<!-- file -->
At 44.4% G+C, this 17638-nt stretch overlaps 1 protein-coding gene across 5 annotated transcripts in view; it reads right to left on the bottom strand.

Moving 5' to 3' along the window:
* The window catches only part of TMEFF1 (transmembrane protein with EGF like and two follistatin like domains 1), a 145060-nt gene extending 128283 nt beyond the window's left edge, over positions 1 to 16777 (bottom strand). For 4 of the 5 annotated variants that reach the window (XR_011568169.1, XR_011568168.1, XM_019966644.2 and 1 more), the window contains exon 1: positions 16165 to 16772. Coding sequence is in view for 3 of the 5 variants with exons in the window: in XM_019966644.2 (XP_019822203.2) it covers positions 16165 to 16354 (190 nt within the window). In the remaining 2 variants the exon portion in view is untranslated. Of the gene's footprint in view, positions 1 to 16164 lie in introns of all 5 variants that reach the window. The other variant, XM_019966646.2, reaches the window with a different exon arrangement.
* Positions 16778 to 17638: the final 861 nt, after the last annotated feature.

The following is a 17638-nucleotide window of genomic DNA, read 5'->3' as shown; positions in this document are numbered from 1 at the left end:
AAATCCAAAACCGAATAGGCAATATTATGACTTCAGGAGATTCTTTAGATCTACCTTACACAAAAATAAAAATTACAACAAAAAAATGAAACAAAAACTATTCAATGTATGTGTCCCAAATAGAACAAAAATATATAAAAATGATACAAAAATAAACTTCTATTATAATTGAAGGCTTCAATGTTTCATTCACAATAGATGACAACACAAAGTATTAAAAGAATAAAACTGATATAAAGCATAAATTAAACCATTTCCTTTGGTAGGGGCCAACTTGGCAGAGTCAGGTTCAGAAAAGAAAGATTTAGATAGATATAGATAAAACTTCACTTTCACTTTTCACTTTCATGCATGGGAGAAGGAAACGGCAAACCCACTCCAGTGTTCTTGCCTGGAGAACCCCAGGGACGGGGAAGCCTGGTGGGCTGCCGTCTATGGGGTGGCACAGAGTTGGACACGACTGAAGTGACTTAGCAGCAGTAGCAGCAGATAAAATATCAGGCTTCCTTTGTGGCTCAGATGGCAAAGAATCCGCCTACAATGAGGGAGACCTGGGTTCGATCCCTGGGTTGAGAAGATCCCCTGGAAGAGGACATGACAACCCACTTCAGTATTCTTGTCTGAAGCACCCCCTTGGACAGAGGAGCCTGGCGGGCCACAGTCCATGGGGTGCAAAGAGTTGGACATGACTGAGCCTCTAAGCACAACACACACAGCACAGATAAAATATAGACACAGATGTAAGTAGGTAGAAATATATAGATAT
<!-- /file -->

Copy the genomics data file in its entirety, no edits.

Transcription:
At 44.4% G+C, this 17638-nt stretch overlaps 1 protein-coding gene across 5 annotated transcripts in view; it reads right to left on the bottom strand.

Moving 5' to 3' along the window:
* The window catches only part of TMEFF1 (transmembrane protein with EGF like and two follistatin like domains 1), a 145060-nt gene extending 128283 nt beyond the window's left edge, over positions 1 to 16777 (bottom strand). For 4 of the 5 annotated variants that reach the window (XR_011568169.1, XR_011568168.1, XM_019966644.2 and 1 more), the window contains exon 1: positions 16165 to 16772. Coding sequence is in view for 3 of the 5 variants with exons in the window: in XM_019966644.2 (XP_019822203.2) it covers positions 16165 to 16354 (190 nt within the window). In the remaining 2 variants the exon portion in view is untranslated. Of the gene's footprint in view, positions 1 to 16164 lie in introns of all 5 variants that reach the window. The other variant, XM_019966646.2, reaches the window with a different exon arrangement.
* Positions 16778 to 17638: the final 861 nt, after the last annotated feature.

The following is a 17638-nucleotide window of genomic DNA, read 5'->3' as shown; positions in this document are numbered from 1 at the left end:
AAATCCAAAACCGAATAGGCAATATTATGACTTCAGGAGATTCTTTAGATCTACCTTACACAAAAATAAAAATTACAACAAAAAAATGAAACAAAAACTATTCAATGTATGTGTCCCAAATAGAACAAAAATATATAAAAATGATACAAAAATAAACTTCTATTATAATTGAAGGCTTCAATGTTTCATTCACAATAGATGACAACACAAAGTATTAAAAGAATAAAACTGATATAAAGCATAAATTAAACCATTTCCTTTGGTAGGGGCCAACTTGGCAGAGTCAGGTTCAGAAAAGAAAGATTTAGATAGATATAGATAAAACTTCACTTTCACTTTTCACTTTCATGCATGGGAGAAGGAAACGGCAAACCCACTCCAGTGTTCTTGCCTGGAGAACCCCAGGGACGGGGAAGCCTGGTGGGCTGCCGTCTATGGGGTGGCACAGAGTTGGACACGACTGAAGTGACTTAGCAGCAGTAGCAGCAGATAAAATATCAGGCTTCCTTTGTGGCTCAGATGGCAAAGAATCCGCCTACAATGAGGGAGACCTGGGTTCGATCCCTGGGTTGAGAAGATCCCCTGGAAGAGGACATGACAACCCACTTCAGTATTCTTGTCTGAAGCACCCCCTTGGACAGAGGAGCCTGGCGGGCCACAGTCCATGGGGTGCAAAGAGTTGGACATGACTGAGCCTCTAAGCACAACACACACAGCACAGATAAAATATAGACACAGATGTAAGTAGGTAGAAATATATAGATAT